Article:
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Pain. 1994 Aug;58(2):239-43.

Long-term results of cervical epidural steroid injection with and without morphine in chronic cervical radicular pain.

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Département d'Anesthésie-Réanimation, Hôpital Pellegrin, Bordeaux, France.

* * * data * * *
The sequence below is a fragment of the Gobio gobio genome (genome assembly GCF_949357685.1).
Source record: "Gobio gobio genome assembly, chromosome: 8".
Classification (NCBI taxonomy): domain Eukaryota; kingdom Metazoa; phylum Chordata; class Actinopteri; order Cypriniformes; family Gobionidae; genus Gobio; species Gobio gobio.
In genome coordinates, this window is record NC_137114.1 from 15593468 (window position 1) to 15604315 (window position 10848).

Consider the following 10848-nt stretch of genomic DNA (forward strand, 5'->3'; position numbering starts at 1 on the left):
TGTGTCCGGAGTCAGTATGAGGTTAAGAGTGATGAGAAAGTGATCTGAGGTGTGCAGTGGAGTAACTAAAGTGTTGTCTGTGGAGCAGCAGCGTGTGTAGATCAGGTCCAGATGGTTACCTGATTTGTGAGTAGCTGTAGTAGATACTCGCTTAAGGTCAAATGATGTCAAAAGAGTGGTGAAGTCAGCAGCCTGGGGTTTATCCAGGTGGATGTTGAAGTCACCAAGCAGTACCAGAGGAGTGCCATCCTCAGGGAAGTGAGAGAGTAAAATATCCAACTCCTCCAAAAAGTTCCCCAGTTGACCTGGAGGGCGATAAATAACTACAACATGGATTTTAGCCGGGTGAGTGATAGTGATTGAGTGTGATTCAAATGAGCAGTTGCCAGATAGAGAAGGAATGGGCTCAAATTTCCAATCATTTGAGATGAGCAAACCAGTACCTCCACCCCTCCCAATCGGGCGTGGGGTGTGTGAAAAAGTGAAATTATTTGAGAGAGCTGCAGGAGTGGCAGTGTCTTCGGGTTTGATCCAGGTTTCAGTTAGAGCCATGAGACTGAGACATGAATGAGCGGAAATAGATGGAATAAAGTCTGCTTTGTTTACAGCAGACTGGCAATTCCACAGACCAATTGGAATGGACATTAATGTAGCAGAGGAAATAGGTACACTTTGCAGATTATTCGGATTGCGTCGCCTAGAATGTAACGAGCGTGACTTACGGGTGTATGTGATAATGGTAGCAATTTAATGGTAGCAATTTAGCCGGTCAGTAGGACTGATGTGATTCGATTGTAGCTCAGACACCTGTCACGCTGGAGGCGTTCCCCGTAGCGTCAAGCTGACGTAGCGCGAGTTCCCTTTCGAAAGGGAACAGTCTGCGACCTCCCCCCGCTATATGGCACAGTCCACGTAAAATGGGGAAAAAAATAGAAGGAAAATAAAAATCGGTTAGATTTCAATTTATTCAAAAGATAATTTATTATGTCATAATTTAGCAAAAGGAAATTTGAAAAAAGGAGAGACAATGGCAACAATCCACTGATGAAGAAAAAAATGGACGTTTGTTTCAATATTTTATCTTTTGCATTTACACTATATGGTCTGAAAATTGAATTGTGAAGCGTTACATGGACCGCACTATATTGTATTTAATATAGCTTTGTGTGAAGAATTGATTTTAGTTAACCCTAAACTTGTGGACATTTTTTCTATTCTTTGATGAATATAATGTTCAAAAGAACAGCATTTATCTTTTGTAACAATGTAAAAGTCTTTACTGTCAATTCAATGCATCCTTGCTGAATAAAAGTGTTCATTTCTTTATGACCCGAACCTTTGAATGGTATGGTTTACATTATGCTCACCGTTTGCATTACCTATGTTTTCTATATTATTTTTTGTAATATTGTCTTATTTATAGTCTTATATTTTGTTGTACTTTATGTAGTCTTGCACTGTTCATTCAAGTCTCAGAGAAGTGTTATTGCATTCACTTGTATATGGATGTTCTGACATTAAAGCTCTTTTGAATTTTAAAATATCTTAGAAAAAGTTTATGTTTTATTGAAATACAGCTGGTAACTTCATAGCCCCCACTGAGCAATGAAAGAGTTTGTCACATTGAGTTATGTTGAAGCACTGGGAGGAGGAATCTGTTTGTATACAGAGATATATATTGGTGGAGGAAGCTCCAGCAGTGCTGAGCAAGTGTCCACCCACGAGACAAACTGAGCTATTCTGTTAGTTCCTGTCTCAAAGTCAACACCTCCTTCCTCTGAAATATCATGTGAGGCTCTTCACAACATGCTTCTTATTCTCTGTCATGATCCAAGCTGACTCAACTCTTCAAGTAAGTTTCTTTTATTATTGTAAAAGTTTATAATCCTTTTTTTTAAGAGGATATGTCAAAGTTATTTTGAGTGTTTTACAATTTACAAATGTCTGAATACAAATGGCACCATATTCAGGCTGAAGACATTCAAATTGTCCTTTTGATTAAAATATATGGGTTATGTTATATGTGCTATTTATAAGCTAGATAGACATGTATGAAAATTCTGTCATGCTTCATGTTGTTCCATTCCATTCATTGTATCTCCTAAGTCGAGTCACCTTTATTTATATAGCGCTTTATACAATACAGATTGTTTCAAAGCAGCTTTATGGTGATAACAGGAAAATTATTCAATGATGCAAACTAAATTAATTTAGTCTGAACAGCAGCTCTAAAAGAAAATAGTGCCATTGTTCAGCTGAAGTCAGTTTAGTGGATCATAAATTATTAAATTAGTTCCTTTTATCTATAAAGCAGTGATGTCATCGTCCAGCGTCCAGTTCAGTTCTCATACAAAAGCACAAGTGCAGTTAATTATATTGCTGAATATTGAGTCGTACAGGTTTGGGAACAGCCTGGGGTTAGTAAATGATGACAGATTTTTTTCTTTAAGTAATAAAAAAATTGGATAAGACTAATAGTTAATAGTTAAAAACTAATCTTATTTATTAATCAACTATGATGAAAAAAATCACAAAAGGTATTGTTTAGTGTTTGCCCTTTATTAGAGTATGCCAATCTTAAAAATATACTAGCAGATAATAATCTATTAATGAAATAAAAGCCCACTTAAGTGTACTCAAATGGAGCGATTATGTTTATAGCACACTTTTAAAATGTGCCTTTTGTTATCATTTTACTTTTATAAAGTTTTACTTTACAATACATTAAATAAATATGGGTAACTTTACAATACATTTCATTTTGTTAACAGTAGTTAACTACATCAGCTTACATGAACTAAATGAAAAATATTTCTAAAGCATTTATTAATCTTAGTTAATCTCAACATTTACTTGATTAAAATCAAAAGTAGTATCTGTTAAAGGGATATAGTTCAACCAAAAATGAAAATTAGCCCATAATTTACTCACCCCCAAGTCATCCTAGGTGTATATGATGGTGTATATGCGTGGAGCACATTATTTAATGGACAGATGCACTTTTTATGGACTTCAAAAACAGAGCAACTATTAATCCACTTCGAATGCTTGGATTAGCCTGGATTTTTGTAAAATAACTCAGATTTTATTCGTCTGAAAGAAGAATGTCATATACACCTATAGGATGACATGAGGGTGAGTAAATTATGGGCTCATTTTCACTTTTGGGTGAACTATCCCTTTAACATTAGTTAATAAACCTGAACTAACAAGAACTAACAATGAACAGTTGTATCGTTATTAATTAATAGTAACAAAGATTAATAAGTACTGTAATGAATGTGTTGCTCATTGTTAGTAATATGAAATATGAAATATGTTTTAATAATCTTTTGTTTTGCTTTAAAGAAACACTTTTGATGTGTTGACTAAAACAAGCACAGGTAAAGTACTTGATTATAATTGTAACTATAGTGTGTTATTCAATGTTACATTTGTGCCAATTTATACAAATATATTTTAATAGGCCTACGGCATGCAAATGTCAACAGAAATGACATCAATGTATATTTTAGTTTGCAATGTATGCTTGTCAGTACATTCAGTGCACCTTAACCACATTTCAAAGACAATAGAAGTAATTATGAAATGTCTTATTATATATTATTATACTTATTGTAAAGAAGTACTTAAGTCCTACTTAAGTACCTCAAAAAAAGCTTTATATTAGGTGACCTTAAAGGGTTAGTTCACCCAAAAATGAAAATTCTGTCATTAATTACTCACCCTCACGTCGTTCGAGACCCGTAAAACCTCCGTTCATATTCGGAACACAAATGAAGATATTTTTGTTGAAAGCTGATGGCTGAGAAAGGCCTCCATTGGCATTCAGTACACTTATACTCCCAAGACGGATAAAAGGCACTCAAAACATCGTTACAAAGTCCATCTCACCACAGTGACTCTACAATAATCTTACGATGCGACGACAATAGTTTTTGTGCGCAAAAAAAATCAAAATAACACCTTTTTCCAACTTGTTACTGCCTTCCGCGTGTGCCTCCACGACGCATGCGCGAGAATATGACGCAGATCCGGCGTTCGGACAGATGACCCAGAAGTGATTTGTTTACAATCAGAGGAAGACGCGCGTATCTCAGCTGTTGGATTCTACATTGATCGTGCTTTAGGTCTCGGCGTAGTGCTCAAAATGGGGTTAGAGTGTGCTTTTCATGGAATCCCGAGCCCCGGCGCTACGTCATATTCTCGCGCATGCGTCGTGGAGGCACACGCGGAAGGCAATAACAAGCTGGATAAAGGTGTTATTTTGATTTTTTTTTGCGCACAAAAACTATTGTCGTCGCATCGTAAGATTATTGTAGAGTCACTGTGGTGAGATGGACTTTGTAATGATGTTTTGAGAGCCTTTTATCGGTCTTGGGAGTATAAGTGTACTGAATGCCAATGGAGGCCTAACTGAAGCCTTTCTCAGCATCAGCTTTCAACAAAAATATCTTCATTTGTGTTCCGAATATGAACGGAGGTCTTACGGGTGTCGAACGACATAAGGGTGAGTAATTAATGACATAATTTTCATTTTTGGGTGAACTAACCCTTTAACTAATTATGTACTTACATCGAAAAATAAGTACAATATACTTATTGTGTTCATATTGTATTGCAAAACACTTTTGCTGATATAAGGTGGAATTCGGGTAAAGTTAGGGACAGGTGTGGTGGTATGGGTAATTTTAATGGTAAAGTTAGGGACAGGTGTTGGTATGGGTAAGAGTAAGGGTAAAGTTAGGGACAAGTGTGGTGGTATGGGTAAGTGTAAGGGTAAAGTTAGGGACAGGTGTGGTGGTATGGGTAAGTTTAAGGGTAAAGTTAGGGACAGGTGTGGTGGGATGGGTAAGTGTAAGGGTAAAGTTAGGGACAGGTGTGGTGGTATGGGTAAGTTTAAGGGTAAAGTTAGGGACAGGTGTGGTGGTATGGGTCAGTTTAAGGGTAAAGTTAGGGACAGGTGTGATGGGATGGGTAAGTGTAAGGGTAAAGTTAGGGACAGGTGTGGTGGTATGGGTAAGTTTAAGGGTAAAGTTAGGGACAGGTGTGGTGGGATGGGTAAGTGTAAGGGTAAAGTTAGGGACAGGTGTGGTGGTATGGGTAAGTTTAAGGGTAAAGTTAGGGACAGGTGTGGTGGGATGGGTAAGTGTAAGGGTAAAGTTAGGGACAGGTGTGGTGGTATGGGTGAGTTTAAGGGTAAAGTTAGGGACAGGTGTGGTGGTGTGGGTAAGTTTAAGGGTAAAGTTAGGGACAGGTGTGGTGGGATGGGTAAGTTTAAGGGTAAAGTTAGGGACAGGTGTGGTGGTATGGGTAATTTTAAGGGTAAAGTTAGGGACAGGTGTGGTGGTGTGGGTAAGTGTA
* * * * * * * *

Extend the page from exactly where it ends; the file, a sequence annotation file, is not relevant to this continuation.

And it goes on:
To evaluate the long-term effectiveness of a single cervical epidural steroid injection (CESI) performed with or without morphine, 24 patients, without need of surgery, but suffering for more than 12 months from cervical radicular pain, were included in a prospective and randomised study. The cervical epidural space was injected (C7-D1; 18-ga needle) with an increasing volume (10 ml maximum) of isotonic saline solution to exacerbate the patient's radicular pain. The patients were then randomly allocated to 2 groups: the steroid group (group S, n = 14) received an equivalent volume of 0.5% lidocaine plus triamcinolone acetonide (10 mg/ml) and the steroid plus morphine group (group S + M, n = 10) received the same combination plus 2.5 mg of morphine sulphate. Pain relief was assessed as the percentage of pain decrease on a visual analogue scale on day 1 and at months 1, 3, 6, 8 and 12 after CESI, up to 48 months. Anthropometric data between the 2 groups were similar. The mean volume injected in the epidural space was: 6.6 +/- 2.1 and 6.3 +/- 1.9 ml in groups S and S + M, respectively, and this volume exacerbated pain in 21 of 24 patients. Despite observing a better transient improvement the day after CESI in the S + M group, long-term results did not differ. The success rate was 78.5% in group S and 80% in group S + M providing pain relief of 86.8 +/- 14.7% and 86.9 +/- 17.9%, respectively. Pain relief remained stable with time (mean follow-up: 43 +/- 18.1 months).(ABSTRACT TRUNCATED AT 250 WORDS).

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